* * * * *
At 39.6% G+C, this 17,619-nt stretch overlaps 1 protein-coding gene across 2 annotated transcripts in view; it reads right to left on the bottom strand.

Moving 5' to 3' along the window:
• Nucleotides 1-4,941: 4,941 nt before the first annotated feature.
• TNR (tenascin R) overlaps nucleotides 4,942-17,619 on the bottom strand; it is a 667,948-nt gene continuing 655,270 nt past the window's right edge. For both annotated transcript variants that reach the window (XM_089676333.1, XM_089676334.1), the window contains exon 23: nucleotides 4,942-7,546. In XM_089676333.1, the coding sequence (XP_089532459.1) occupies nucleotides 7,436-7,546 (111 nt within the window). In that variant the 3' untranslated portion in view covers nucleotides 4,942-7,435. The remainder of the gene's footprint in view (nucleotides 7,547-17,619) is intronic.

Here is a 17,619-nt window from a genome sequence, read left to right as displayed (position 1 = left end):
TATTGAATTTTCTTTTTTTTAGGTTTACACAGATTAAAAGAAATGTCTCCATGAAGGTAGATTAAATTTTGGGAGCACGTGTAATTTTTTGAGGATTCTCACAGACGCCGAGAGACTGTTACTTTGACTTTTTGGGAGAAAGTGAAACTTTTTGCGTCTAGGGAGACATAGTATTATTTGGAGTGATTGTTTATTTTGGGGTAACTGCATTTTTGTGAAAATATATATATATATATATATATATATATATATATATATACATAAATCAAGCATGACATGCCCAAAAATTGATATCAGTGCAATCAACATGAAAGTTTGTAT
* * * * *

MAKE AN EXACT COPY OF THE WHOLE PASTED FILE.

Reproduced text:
At 39.6% G+C, this 17,619-nt stretch overlaps 1 protein-coding gene across 2 annotated transcripts in view; it reads right to left on the bottom strand.

Moving 5' to 3' along the window:
• Nucleotides 1-4,941: 4,941 nt before the first annotated feature.
• TNR (tenascin R) overlaps nucleotides 4,942-17,619 on the bottom strand; it is a 667,948-nt gene continuing 655,270 nt past the window's right edge. For both annotated transcript variants that reach the window (XM_089676333.1, XM_089676334.1), the window contains exon 23: nucleotides 4,942-7,546. In XM_089676333.1, the coding sequence (XP_089532459.1) occupies nucleotides 7,436-7,546 (111 nt within the window). In that variant the 3' untranslated portion in view covers nucleotides 4,942-7,435. The remainder of the gene's footprint in view (nucleotides 7,547-17,619) is intronic.

Here is a 17,619-nt window from a genome sequence, read left to right as displayed (position 1 = left end):
TATTGAATTTTCTTTTTTTTAGGTTTACACAGATTAAAAGAAATGTCTCCATGAAGGTAGATTAAATTTTGGGAGCACGTGTAATTTTTTGAGGATTCTCACAGACGCCGAGAGACTGTTACTTTGACTTTTTGGGAGAAAGTGAAACTTTTTGCGTCTAGGGAGACATAGTATTATTTGGAGTGATTGTTTATTTTGGGGTAACTGCATTTTTGTGAAAATATATATATATATATATATATATATATATATATATATACATAAATCAAGCATGACATGCCCAAAAATTGATATCAGTGCAATCAACATGAAAGTTTGTAT